Arrange a room to fit a large group of people while also minding people’s calendar is not always that simple. It could take a long time to match everybody’s calendar or have a big enough room available, so stay ahead. On the invitation, share the context presentation along with the bug bash spreadsheet and make sure to have given the permission needed to all participants. Another very important aspect of bug bashes is time. Make sure to spare at least 1h 30m ( one and a half hours) to invest in this ceremony. It may seem a lot but it is not when there are so many different people using the product and interacting to get a better approach to the user experience.

Leading a Bug Bash

Once the set up is completed, it is important to keep up the organized mood to create interaction as positive as possible. So we also have three important steps while leading the bug bash. For the best experience of the participants we recommend the following steps:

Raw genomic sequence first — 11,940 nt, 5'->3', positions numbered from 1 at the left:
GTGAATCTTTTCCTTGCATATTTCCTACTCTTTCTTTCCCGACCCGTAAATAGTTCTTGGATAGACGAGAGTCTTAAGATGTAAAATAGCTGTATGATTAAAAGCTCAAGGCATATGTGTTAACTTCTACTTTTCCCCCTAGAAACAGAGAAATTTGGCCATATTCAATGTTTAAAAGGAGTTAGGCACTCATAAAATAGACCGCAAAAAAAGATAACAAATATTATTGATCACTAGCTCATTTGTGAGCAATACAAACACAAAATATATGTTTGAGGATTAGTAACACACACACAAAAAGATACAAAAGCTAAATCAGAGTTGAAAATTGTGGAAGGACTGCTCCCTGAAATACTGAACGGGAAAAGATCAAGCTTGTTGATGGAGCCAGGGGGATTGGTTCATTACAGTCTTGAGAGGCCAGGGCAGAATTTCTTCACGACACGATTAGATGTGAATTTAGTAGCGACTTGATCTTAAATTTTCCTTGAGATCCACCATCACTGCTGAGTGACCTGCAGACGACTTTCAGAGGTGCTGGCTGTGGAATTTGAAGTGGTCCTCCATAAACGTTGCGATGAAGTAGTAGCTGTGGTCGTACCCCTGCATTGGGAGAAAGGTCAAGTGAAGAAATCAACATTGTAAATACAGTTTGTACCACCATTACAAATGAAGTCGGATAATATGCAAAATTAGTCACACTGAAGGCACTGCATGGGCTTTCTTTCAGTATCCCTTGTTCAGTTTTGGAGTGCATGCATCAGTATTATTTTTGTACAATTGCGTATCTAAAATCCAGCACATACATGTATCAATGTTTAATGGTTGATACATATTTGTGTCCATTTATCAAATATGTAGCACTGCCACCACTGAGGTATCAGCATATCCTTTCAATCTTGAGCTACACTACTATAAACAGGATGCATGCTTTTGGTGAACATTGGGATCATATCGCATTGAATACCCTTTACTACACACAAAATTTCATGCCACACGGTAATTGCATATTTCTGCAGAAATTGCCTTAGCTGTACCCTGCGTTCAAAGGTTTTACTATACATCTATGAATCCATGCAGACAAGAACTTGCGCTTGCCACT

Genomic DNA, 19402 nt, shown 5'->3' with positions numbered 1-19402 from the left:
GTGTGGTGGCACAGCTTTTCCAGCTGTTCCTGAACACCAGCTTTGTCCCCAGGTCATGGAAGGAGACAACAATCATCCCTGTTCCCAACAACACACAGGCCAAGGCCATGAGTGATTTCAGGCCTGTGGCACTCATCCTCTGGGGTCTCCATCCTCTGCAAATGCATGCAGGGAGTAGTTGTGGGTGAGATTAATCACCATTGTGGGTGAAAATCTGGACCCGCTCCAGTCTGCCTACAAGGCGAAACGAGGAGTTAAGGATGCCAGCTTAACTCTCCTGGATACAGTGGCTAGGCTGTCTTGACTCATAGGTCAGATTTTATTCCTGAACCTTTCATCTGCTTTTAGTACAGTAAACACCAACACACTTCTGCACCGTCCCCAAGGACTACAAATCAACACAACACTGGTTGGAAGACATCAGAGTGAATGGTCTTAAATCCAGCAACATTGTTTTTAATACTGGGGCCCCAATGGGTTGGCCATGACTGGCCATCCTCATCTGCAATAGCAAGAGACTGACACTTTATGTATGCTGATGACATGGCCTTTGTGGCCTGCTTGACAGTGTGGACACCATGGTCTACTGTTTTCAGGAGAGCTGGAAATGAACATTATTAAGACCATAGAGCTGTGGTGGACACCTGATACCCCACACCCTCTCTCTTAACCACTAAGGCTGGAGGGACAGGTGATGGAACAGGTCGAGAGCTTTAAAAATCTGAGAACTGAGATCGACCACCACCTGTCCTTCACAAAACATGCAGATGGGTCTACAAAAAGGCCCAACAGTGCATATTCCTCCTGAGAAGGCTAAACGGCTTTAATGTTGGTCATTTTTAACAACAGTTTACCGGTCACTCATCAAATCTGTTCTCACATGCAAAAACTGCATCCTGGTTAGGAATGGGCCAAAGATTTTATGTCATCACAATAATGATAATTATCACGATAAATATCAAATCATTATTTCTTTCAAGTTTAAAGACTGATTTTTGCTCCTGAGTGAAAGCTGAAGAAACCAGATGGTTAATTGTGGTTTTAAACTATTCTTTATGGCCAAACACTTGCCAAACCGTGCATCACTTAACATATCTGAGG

Step 1: Present the context and explain the bug reporting system

It is bug bash time! Start by presenting an agenda explaining how the event time will be divided. Make sure to allocate specific time slots for the context presentation, test and report, bug triage and prioritization. We understand multi-tasking is overrated — not to mention it is counterproductive. So by separating time slots, provides the peace of mind people need are to be more focused and engaged at each one of the bug bash stages.

Present the context, reminding all participants of the motivation behind that development cycle and the general technical aspects of it. Make it short and straightforward so it would not take longer than 10 minutes and everybody gets to put the hands-on quicker, allowing more time to what matters: testing!

Talking about testing, right after the contextual presentation, guide the testers on how the bug report will take place. Show them all the tools they will use, so everybody will work close to a standard.

Step 2: Keep calm and test on

Now that everybody knows what they need in order to test, everything is going to be perfect, right? Wrong.